Cowboys

Jerry Jones Softens Tone, Players Given ‘Green Light' to Protest During National Anthem

Dallas Cowboys owner Jerry Jones softened his tone when it comes to players protesting during the anthem, after being the first NFL owner to insist his players stand for the national anthem.

"Our policy is that you stand at the anthem, toe on the line," Jones said back in 2018.

But, in an interview with 105.3 The Fan Friday morning, Jones suggested wiggle room due to "the times we're in" and urged fans to respect the players' opinions.

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"No one's on the same page," Jones said to 105.3's K&C Masterpiece. "That's the great thing about America: Everybody has a difference. If our players are there, they are sensitive to and respect what America is as it relates to the flag, I'll assure you that. I would hope that our fans — which I think they will — understand that our players have issues that they need help. They need help from the majority of America."

Jones was asked about Tyrone Crawford's comments on Thursday, when the veteran defensive lineman said players have received a "green light" to express themselves in the form of protest against racism and social injustices.

“We all do understand where I stand relative to the national anthem and the flag,” Jones said. “On the other hand, I really do recognize the times we’re in. I recognize the ability of the Cowboys to use the visibility and interest we have to support the players. As I’ve said earlier, we’ll come down in a way that gives us a chance to move the ball forward, move the ball positively forward."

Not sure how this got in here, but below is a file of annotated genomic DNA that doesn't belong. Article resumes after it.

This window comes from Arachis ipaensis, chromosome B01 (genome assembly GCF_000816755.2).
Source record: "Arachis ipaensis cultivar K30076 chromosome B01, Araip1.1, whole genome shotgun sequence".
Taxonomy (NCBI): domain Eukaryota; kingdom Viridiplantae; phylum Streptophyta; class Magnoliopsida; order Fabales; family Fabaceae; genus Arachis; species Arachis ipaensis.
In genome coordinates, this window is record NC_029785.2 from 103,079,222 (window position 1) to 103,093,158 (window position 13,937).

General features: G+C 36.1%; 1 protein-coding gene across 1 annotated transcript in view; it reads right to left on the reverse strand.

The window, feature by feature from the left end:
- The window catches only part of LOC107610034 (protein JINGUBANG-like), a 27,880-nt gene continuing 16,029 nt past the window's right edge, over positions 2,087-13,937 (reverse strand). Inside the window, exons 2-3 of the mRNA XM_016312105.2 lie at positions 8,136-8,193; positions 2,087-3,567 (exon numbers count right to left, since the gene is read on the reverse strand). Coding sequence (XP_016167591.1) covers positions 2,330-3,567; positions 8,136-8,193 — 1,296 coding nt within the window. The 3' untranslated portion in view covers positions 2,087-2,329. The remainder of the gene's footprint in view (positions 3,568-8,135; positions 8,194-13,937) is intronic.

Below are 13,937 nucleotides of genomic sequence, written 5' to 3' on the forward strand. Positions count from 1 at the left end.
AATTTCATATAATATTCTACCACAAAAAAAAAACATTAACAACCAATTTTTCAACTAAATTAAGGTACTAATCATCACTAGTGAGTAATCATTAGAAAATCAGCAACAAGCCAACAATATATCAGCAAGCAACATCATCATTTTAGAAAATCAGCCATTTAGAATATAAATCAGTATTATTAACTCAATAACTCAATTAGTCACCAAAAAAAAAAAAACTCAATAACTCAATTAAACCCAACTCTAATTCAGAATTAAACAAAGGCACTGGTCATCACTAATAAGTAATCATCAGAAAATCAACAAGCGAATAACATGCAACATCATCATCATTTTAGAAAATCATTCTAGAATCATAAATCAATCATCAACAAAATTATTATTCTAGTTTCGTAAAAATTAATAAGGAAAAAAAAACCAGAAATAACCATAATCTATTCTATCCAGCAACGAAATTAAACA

No Cowboys player has kneeled for the national anthem in the four years since Colin Kaepernick first took a knee to protest police brutality and racial injustice in 2016.

But, newly-signed free agent Dontari Poe said in August he plans to kneel during the playing of the national anthem to protest police brutality and raise awareness for social justice.

Cowboys quarterback Dak Prescott supported his teammates, saying they should have the right to express themselves as individuals.

And the Cowboys held team meetings in the days after the shooting of Jacob Blake in Kenosha, Wisconsin.

Jones declined to comment on those player discussions, but emphasized that players show "grace" in using the Cowboys' visibility.

"The word is being as effective as we can maximizing the visibility of the Cowboys," Jones said. "We're the most visible thing there is in all of television in any discipline. So how do we do that? We'll do that by showing the grace to the millions that are sensitive that the flag is a symbol of the best of America. But also recognize the times we're in and the need for social justice. There will be no angst between and the players and no angst between me and the fans."

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